Ask the Vets Pets
A weekly column about pet health care home
Pet Care Especially for Editors About Us Search

Dear Christopher Cat

We adopted Max, who tested positive for the feline leukemia virus. So far, he seems healthy, and we’d like to keep him that way as long as possible. What special care does he require?

Christopher Responds

Our family fostered a leukemia-positive cat last year. Mom kept her away from us so we wouldn’t be exposed to the virus, but she told me about her care, so I can advise you.

The feline leukemia virus (FeLV) suppresses the immune system, so Mom kept the cat indoors to protect her from disease and injury.

FeLV also causes anemia and a type of cancer called lymphosarcoma, so it’s important that Max see a veterinarian every six months for a checkup and blood work.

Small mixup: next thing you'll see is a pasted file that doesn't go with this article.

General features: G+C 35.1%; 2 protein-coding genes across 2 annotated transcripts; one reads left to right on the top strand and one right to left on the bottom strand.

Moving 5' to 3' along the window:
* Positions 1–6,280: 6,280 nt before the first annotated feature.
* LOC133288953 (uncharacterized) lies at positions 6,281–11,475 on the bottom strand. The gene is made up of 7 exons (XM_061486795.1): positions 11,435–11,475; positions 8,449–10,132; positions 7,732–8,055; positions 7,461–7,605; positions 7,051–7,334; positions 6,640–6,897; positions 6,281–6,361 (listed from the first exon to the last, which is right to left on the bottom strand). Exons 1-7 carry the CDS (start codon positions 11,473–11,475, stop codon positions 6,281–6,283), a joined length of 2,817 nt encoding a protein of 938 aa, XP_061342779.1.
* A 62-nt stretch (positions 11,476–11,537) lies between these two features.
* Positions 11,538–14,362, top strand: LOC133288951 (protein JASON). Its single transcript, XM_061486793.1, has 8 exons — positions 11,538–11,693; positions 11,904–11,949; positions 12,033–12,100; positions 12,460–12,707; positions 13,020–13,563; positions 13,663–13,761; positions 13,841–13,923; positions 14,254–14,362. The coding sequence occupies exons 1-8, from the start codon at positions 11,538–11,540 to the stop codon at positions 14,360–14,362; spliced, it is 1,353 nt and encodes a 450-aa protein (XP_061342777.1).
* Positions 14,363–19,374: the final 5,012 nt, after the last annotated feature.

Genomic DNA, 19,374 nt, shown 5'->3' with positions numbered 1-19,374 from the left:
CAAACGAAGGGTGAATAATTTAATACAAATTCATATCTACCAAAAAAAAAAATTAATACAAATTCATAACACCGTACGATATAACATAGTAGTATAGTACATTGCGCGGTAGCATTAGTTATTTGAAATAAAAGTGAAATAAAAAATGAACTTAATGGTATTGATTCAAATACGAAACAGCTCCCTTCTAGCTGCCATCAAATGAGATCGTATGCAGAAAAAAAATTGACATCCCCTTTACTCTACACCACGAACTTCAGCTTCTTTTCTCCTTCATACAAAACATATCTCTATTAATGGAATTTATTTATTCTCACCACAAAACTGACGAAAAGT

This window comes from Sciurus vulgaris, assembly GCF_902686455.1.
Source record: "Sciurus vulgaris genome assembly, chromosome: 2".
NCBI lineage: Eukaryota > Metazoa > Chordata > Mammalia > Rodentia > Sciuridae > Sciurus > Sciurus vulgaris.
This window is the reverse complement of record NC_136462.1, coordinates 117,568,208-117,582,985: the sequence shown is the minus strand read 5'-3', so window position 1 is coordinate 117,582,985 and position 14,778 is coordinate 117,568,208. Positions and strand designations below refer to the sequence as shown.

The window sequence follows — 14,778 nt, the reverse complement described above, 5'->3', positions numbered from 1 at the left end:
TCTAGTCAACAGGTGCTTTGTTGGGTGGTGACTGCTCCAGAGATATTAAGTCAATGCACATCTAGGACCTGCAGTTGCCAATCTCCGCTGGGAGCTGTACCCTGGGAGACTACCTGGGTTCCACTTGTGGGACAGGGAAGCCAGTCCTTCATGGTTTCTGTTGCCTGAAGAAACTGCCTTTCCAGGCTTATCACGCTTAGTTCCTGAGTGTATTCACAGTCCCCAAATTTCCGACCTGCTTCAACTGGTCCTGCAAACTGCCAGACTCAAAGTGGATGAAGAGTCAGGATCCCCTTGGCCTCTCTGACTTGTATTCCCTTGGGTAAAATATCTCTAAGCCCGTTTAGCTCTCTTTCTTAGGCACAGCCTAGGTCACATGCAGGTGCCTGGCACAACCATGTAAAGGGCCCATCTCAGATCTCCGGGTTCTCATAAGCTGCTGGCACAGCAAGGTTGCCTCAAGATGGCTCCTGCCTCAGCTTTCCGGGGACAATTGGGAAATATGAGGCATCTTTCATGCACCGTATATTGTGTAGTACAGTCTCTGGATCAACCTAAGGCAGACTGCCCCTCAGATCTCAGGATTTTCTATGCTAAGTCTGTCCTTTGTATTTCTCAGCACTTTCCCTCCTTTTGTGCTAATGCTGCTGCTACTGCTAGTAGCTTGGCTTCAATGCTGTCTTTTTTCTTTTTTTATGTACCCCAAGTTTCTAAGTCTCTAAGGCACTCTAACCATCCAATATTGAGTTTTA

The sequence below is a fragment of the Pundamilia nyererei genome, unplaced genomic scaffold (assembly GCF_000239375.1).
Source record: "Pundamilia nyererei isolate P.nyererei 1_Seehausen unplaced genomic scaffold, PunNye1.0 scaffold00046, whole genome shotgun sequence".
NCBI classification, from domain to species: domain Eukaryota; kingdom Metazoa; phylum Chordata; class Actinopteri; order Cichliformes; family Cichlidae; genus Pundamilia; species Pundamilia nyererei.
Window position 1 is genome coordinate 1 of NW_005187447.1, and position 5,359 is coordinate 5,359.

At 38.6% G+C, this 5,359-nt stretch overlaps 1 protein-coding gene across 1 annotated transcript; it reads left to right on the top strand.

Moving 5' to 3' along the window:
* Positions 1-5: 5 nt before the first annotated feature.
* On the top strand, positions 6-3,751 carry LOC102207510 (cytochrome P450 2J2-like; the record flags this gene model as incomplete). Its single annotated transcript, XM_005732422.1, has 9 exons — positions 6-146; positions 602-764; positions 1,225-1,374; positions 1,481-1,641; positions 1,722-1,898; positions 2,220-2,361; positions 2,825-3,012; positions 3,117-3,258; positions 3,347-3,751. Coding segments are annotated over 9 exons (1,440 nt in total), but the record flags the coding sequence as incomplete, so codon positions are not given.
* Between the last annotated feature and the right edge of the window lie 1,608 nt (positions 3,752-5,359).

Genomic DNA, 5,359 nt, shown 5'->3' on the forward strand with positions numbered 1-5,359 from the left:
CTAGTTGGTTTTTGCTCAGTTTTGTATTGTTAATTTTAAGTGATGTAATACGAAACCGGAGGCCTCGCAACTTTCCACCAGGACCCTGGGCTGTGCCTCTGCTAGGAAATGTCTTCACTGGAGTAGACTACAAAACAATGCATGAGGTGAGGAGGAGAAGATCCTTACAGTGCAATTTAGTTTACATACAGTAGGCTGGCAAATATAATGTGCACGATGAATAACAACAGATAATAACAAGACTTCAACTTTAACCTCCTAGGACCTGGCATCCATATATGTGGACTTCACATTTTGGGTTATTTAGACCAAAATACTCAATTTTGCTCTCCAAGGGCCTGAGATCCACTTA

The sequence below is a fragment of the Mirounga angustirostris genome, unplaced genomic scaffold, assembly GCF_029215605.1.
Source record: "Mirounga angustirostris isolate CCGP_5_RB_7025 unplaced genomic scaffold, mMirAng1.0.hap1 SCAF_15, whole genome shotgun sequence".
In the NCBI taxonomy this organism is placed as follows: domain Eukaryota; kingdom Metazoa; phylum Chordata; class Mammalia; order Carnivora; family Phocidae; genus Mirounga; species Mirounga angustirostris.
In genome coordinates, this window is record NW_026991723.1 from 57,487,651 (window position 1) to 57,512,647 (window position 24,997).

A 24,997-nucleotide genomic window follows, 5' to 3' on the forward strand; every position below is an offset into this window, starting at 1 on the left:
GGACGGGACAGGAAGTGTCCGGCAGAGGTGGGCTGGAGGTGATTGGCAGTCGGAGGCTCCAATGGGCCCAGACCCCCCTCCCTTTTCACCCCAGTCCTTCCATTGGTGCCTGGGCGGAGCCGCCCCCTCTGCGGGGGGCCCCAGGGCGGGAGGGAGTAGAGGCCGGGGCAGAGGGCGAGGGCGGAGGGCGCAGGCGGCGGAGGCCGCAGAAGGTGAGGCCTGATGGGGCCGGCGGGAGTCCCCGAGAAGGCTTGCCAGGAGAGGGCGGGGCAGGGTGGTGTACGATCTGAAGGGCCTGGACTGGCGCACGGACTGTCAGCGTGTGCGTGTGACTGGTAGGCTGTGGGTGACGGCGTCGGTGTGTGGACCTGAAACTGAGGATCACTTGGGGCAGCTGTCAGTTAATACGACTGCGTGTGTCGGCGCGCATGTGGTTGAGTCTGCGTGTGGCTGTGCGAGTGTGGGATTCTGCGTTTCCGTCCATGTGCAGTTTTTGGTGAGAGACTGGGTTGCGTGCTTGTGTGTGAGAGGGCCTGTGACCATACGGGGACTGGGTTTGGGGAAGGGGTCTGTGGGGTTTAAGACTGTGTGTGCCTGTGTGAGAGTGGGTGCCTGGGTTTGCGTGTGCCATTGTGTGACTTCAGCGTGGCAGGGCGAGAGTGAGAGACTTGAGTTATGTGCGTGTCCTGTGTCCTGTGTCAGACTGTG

At home, weigh Max on a baby scale every month. If he loses weight, make an appointment with your veterinarian immediately, because weight loss is often the first sign of a problem.

Feed a high quality commercial cat food. Avoid raw meat and unpasteurized milk to minimize the risk of food-borne infection.

Dry food will keep Max’s teeth and gums healthier than canned food, which sticks to the teeth and promotes tartar and gingivitis.

Gum disease frequently progresses to infection elsewhere in the body, especially in FeLV-positive cats.

Don’t bother to try herbs, antiviral medications or drugs that stimulate the immune system, because studies indicate they are not effective in FeLV-infected cats that show no signs of disease.

Special care can extend the life of an FeLV-positive cat, and Mom and I thank you for giving Max that chance. We hope you enjoy many good years with him.

back to index

  contact us